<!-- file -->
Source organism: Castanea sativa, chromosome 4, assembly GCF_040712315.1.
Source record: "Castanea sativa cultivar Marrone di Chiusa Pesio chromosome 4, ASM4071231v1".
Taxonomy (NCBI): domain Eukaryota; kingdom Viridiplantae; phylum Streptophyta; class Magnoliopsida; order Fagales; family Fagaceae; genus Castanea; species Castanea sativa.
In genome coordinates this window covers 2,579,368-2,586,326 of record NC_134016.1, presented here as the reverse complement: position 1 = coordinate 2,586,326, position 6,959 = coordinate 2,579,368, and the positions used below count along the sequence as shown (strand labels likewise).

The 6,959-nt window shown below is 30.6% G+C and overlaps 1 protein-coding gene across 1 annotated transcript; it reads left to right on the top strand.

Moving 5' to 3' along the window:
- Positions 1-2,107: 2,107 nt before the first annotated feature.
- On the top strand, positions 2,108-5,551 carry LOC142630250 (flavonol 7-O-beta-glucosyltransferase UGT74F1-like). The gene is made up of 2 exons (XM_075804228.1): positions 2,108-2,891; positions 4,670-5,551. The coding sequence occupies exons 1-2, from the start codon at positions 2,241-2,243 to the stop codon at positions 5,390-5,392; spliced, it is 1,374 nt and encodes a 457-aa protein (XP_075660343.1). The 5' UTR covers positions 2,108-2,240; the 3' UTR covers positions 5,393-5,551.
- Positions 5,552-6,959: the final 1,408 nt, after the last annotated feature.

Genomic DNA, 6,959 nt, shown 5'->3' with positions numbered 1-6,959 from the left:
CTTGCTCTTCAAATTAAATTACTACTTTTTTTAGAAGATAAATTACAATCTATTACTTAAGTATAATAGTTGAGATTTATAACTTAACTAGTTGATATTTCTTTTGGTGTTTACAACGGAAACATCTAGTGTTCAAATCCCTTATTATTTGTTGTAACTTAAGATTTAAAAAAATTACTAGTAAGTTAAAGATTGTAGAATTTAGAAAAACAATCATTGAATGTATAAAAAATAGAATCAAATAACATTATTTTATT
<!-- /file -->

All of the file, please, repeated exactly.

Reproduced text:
Source organism: Castanea sativa, chromosome 4, assembly GCF_040712315.1.
Source record: "Castanea sativa cultivar Marrone di Chiusa Pesio chromosome 4, ASM4071231v1".
Taxonomy (NCBI): domain Eukaryota; kingdom Viridiplantae; phylum Streptophyta; class Magnoliopsida; order Fagales; family Fagaceae; genus Castanea; species Castanea sativa.
In genome coordinates this window covers 2,579,368-2,586,326 of record NC_134016.1, presented here as the reverse complement: position 1 = coordinate 2,586,326, position 6,959 = coordinate 2,579,368, and the positions used below count along the sequence as shown (strand labels likewise).

The 6,959-nt window shown below is 30.6% G+C and overlaps 1 protein-coding gene across 1 annotated transcript; it reads left to right on the top strand.

Moving 5' to 3' along the window:
- Positions 1-2,107: 2,107 nt before the first annotated feature.
- On the top strand, positions 2,108-5,551 carry LOC142630250 (flavonol 7-O-beta-glucosyltransferase UGT74F1-like). The gene is made up of 2 exons (XM_075804228.1): positions 2,108-2,891; positions 4,670-5,551. The coding sequence occupies exons 1-2, from the start codon at positions 2,241-2,243 to the stop codon at positions 5,390-5,392; spliced, it is 1,374 nt and encodes a 457-aa protein (XP_075660343.1). The 5' UTR covers positions 2,108-2,240; the 3' UTR covers positions 5,393-5,551.
- Positions 5,552-6,959: the final 1,408 nt, after the last annotated feature.

Genomic DNA, 6,959 nt, shown 5'->3' with positions numbered 1-6,959 from the left:
CTTGCTCTTCAAATTAAATTACTACTTTTTTTAGAAGATAAATTACAATCTATTACTTAAGTATAATAGTTGAGATTTATAACTTAACTAGTTGATATTTCTTTTGGTGTTTACAACGGAAACATCTAGTGTTCAAATCCCTTATTATTTGTTGTAACTTAAGATTTAAAAAAATTACTAGTAAGTTAAAGATTGTAGAATTTAGAAAAACAATCATTGAATGTATAAAAAATAGAATCAAATAACATTATTTTATT